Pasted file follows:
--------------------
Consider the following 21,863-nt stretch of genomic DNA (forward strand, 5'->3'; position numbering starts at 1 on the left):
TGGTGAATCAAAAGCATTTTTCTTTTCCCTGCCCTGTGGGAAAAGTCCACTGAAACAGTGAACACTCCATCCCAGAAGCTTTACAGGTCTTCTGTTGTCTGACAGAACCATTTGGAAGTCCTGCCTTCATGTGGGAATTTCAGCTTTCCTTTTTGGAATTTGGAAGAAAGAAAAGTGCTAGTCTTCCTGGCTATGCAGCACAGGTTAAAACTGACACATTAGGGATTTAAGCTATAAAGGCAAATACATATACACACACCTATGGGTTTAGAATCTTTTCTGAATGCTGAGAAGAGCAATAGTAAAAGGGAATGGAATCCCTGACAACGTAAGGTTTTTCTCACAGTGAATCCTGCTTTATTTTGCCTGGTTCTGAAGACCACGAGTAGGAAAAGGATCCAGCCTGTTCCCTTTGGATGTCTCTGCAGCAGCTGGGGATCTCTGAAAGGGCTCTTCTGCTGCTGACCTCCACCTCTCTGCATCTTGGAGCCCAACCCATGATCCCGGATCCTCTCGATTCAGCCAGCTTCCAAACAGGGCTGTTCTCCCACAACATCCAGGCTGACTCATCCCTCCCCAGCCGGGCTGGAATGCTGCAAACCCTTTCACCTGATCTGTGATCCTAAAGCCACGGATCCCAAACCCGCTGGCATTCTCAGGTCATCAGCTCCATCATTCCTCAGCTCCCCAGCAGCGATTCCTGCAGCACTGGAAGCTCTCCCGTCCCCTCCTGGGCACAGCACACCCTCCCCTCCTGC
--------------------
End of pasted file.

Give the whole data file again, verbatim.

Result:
Consider the following 21,863-nt stretch of genomic DNA (forward strand, 5'->3'; position numbering starts at 1 on the left):
TGGTGAATCAAAAGCATTTTTCTTTTCCCTGCCCTGTGGGAAAAGTCCACTGAAACAGTGAACACTCCATCCCAGAAGCTTTACAGGTCTTCTGTTGTCTGACAGAACCATTTGGAAGTCCTGCCTTCATGTGGGAATTTCAGCTTTCCTTTTTGGAATTTGGAAGAAAGAAAAGTGCTAGTCTTCCTGGCTATGCAGCACAGGTTAAAACTGACACATTAGGGATTTAAGCTATAAAGGCAAATACATATACACACACCTATGGGTTTAGAATCTTTTCTGAATGCTGAGAAGAGCAATAGTAAAAGGGAATGGAATCCCTGACAACGTAAGGTTTTTCTCACAGTGAATCCTGCTTTATTTTGCCTGGTTCTGAAGACCACGAGTAGGAAAAGGATCCAGCCTGTTCCCTTTGGATGTCTCTGCAGCAGCTGGGGATCTCTGAAAGGGCTCTTCTGCTGCTGACCTCCACCTCTCTGCATCTTGGAGCCCAACCCATGATCCCGGATCCTCTCGATTCAGCCAGCTTCCAAACAGGGCTGTTCTCCCACAACATCCAGGCTGACTCATCCCTCCCCAGCCGGGCTGGAATGCTGCAAACCCTTTCACCTGATCTGTGATCCTAAAGCCACGGATCCCAAACCCGCTGGCATTCTCAGGTCATCAGCTCCATCATTCCTCAGCTCCCCAGCAGCGATTCCTGCAGCACTGGAAGCTCTCCCGTCCCCTCCTGGGCACAGCACACCCTCCCCTCCTGC